Back in the VP debate, the GOP mistakenly--and hilariously--declared Pence the winner before the debate even happened.
Reader Patrick sent this to me and said he thought that most people probably did this: they picked their winner long before they even watched the debate.
There's some evidence to support this. 57% of people polled by CNN said that Clinton won Sunday's presidential debate--but 58% of those same people say they supported Clinton before the debate.
Conversely, if you look at a conservative site like Briebart doing an online opt-in poll, over 92% of their respondents said Trump won.
I actually haven't watched the debates. This surprises many of my friends: isn't this politics stuff what I do? Personally, I didn't think I'd learn anything from the debates that would change how I'm voting, and it seems like most other people watching are also unlikely to change how they vote: who they support going in is likely to color who they think won coming out.
I can't imagine learning a whole lot about the candidates themselves: they've got websites, records in office (where applicable...), and other long histories that tell you about their positions, their character, their temperament, and their competence--far beyond what you can get in a live performance of this variety.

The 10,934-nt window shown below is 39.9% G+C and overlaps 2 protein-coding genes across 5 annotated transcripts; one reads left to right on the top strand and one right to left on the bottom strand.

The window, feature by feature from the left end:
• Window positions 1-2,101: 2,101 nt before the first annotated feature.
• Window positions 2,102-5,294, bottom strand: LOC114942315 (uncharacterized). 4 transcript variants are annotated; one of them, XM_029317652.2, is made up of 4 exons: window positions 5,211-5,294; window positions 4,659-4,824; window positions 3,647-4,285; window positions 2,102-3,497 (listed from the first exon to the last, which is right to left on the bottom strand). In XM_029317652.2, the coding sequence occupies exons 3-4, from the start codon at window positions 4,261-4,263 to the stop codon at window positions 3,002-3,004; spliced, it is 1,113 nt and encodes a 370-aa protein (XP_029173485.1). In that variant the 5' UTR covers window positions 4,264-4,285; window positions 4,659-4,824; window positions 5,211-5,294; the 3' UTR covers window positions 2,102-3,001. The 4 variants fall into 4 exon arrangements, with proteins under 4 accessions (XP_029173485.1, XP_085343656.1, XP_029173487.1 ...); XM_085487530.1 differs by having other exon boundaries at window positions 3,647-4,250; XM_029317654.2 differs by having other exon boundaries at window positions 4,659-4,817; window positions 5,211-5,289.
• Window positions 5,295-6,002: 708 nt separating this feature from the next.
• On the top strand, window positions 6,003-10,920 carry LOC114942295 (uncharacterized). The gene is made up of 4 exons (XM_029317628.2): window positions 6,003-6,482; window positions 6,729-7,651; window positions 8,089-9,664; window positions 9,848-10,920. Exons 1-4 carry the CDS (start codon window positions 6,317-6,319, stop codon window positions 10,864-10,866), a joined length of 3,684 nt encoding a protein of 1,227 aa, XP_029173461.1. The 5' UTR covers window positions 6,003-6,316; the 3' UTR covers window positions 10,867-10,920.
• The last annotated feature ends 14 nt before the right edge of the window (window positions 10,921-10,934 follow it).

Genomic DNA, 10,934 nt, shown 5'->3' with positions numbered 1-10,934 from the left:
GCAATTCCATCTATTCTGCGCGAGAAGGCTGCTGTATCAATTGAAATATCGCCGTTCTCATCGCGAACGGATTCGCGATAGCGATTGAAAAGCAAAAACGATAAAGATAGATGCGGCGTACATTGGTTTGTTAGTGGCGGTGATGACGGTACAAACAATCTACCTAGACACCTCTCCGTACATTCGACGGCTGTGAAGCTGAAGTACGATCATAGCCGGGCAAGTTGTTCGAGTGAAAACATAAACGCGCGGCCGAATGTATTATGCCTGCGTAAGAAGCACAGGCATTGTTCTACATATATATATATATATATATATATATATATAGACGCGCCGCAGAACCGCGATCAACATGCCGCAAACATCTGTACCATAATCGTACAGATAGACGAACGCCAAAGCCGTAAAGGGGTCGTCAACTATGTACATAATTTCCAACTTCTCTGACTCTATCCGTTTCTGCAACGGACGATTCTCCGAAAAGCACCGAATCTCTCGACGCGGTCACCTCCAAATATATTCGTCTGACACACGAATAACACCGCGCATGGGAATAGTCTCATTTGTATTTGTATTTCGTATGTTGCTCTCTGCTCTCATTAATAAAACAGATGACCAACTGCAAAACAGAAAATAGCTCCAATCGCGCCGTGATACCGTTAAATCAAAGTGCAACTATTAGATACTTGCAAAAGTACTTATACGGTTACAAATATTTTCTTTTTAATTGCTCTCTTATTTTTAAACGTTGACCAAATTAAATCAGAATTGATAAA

My current unfounded guess is that people watch the debate a bit like a sports game: they go in rooting for one side, hoping they'll perform well and score more points for the other. Is it primarily entertainment? Is it a form of dealing with anxiety over who will end up winning the election, with the idea that the debate will matter to how other people vote? Or perhaps more people than I think are undecided?
Looking forward to thoughts from people that are watching them.